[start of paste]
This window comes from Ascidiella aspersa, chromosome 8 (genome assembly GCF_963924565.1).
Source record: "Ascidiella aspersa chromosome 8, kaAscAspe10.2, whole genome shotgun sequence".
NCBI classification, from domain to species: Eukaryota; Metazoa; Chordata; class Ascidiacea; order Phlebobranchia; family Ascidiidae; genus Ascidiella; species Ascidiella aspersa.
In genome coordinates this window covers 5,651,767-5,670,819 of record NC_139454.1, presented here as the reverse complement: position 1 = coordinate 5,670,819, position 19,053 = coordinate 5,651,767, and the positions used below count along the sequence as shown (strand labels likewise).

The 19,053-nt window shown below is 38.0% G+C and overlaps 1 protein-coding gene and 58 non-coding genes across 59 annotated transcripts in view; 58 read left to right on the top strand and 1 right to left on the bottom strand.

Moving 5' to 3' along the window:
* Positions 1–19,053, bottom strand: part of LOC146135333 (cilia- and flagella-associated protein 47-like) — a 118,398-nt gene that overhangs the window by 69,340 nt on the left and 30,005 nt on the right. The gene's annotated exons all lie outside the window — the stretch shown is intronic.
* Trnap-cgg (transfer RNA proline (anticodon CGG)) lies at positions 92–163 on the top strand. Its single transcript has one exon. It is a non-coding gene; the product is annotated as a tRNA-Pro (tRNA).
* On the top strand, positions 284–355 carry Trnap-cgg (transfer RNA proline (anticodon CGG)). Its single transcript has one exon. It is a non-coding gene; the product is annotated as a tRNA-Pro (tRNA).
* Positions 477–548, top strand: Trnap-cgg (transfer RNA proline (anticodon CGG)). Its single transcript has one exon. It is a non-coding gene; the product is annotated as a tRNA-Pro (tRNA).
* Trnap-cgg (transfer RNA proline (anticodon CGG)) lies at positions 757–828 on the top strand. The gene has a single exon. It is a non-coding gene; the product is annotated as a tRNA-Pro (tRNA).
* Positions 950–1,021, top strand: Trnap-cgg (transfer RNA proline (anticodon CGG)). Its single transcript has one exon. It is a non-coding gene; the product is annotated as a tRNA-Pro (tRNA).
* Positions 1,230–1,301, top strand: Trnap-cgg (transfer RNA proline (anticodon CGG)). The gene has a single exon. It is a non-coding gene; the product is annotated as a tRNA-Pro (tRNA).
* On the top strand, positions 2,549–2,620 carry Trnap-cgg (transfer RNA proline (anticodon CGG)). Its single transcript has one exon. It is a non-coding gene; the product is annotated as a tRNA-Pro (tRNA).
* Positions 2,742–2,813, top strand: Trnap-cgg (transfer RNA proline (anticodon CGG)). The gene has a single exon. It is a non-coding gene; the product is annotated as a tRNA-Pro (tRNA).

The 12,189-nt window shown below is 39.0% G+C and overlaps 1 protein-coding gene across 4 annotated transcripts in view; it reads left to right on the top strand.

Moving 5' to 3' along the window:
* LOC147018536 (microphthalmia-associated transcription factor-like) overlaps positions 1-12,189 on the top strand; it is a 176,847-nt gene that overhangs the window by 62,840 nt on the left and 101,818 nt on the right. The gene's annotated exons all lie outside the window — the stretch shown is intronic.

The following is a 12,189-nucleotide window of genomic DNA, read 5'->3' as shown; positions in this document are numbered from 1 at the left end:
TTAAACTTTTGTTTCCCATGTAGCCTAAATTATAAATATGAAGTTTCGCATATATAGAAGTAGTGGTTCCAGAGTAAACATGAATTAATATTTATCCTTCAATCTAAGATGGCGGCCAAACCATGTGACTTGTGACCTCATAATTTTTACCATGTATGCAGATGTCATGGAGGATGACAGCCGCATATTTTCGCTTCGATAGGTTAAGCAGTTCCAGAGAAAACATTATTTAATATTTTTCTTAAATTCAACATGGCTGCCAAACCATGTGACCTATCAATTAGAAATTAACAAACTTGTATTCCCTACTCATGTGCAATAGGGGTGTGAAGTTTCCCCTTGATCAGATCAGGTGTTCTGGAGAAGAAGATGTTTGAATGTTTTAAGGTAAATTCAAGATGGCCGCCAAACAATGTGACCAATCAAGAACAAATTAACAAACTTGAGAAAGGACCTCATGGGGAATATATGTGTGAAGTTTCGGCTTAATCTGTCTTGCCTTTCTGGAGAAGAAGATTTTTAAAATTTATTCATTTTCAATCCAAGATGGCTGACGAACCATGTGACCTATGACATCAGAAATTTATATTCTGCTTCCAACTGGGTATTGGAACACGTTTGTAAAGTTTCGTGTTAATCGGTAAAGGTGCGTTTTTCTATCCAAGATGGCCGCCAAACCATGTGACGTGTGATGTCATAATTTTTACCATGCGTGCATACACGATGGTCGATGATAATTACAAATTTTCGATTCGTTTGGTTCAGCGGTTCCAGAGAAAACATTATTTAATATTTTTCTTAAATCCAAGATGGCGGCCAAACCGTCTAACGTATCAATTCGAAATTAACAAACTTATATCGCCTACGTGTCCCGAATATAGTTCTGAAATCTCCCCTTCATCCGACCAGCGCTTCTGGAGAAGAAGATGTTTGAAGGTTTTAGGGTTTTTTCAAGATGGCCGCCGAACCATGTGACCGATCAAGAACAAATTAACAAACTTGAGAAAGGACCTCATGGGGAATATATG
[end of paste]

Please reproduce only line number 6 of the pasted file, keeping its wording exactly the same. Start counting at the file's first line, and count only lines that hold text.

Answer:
Moving 5' to 3' along the window: